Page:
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Musa Coccinea

#1 User is offline   smyl 

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Posted 04 September 2006 - 09:45 PM

Anyone growing this banana.....

http://i69.photobucket.com/albums/i61/mubaraka/f27a9218.jpg
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#2 User is offline   wilson 

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Posted 10 October 2007 - 10:39 PM

Hi smyl,

I am currently growing this ornamental banana. Quite interesting little fella, as I notice after the inflorescence fade, the entire pseudostem just collapses!

I do not know whether mine's behaving normally know. Does yours do the same thing too?

Flowers are like fire torches and last pretty long.

Wilson :)/>
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#3 User is offline   deTengs 

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Posted 11 October 2007 - 05:13 PM

View Postwilson, on Oct 10 2007, 10:39 PM, said:

... I notice after the inflorescence fade, the entire pseudostem just collapses!

I do not know whether mine's behaving normally know. Does yours do the same thing too?

...

Wilson :)/>


Hi Wilson,
All musas are like that. Once the terminal inflorescence is spent, the pseudostem will die off. Next generation shoots will have developed by then. In plantations, the huge pseudostem of banana 'trees' are cut down once the bunch of bananas is harvested.

1 'tree', 1 bunch. So next time we eat a banana, think of the huge pseudostem behind it.

Pseudostems that are fell will be left on the plantation grounds to return ~20%? of the nutrients back to the soil.

There's a particular ensete that is famous - ie one tree, 4 bunches....wanna guess the name? :)/>

cheers,
detengs
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#4 User is offline   wilson 

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Posted 11 October 2007 - 06:26 PM

View PostdeTengs, on Oct 11 2007, 05:13 PM, said:

Hi Wilson,
All musas are like that. Once the terminal inflorescence is spent, the pseudostem will die off. Next generation shoots will have developed by then. In plantations, the huge pseudostem of banana 'trees' are cut down once the bunch of bananas is harvested.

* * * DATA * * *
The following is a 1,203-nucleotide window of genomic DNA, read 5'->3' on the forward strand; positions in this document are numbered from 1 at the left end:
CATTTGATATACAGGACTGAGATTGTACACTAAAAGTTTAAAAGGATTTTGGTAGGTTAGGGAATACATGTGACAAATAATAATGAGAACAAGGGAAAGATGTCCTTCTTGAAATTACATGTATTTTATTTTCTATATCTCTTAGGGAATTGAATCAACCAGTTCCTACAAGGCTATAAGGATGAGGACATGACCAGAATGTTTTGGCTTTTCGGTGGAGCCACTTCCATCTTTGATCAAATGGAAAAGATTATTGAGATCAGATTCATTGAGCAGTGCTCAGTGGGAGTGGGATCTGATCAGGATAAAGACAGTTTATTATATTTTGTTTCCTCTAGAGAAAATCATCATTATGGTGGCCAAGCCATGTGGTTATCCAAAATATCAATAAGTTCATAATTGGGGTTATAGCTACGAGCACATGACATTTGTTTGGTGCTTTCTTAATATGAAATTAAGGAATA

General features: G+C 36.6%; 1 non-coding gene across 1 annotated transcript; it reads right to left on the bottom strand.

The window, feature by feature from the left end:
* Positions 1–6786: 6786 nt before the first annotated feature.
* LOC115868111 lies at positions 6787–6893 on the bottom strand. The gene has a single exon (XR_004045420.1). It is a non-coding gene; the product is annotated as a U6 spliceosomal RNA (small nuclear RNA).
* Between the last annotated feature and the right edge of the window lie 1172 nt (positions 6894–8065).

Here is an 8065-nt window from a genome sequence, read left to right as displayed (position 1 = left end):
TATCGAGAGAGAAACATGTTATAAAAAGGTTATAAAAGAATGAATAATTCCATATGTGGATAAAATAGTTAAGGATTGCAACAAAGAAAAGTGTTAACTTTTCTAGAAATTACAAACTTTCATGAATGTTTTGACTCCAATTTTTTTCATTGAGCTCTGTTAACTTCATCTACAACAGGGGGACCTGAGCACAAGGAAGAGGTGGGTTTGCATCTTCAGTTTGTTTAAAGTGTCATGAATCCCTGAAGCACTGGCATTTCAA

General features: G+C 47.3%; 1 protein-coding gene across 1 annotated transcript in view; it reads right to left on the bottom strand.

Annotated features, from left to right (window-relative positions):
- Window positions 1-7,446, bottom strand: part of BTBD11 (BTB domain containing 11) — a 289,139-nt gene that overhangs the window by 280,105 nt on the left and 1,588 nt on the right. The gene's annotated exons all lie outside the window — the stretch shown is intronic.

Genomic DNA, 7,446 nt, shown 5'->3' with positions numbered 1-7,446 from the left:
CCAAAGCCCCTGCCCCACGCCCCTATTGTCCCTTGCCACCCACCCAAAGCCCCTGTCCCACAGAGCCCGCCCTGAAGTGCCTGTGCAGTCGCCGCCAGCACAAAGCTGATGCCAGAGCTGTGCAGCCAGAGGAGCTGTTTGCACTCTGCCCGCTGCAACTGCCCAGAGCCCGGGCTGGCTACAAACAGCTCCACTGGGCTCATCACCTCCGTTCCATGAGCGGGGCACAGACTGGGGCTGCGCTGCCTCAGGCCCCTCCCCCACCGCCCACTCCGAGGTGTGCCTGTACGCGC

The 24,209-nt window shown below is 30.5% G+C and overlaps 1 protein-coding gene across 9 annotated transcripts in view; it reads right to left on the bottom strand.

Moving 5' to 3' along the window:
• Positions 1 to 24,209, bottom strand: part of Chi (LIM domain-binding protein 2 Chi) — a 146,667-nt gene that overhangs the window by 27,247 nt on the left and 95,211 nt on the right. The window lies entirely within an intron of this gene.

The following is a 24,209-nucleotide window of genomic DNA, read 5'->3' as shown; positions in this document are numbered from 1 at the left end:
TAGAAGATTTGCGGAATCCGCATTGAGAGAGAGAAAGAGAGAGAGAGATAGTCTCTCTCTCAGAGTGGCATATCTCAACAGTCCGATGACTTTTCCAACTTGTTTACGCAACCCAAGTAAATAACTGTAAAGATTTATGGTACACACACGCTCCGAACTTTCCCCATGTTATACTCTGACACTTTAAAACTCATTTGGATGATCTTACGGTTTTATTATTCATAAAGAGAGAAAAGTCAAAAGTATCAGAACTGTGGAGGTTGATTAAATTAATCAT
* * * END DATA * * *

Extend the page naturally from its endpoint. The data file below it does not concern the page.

1 'tree', 1 bunch. So next time we eat a banana, think of the huge pseudostem behind it.

Pseudostems that are fell will be left on the plantation grounds to return ~20%? of the nutrients back to the soil.

There's a particular ensete that is famous - ie one tree, 4 bunches....wanna guess the name? :)/>

cheers,
detengs


Hi deTengs,

I see my M. coccinea's pseudostem fall down very soon after the bracts all fade. Never expected it to go so fast, compared to M. laterita and others.

Do enlighten me and others the unique Ensete species you mentioned just now.

Wilson
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#5 User is offline   deTengs 

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Posted 11 October 2007 - 09:43 PM

U can check out "Mahoi". Normally 2 - 3 bunches but I've heard of someone getting a 4th on the same 'tree'. Just like striking 4D.
Here's another interesting link to share: http://www.worldwide...com/bananas.htm
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#6 User is offline   SonyaSz 

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Posted 11 March 2008 - 10:21 PM

yes I'm growing this beauty - in a fairly new garden, I managed to find one to buy, enjoyed one wonderful burst of flowers and now still waiting for more new growth. Any suggestions on best fertilizer etc to encourage rapid growth?
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#7 User is offline   wilson 

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Posted 12 March 2008 - 07:08 AM

View PostSonyaSz, on Mar 11 2008, 10:21 PM, said:

yes I'm growing this beauty - in a fairly new garden, I managed to find one to buy, enjoyed one wonderful burst of flowers and now still waiting for more new growth. Any suggestions on best fertilizer etc to encourage rapid growth?


Hi Sonya,

Bananas benefit from generous amounts of organic fertiliser. Compost and pelleted, processed manure are all suitable. You should also apply a layer of mulch over the root zone of bananas for best effect.

Wilson
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#8 User is offline   grammatophyllum 

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Posted 15 June 2010 - 10:44 PM

View Postwilson, on 12 March 2008 - 07:08 AM, said:

Hi Sonya,

Bananas benefit from generous amounts of organic fertiliser. Compost and pelleted, processed manure are all suitable. You should also apply a layer of mulch over the root zone of bananas for best effect.

Wilson

Hi wilson.
May i know if u give this musa coccinea full sun or not?Cos mine is under full sun.The leaves are slightly yellowish,with a little browning at the edges.Should i change a spot?
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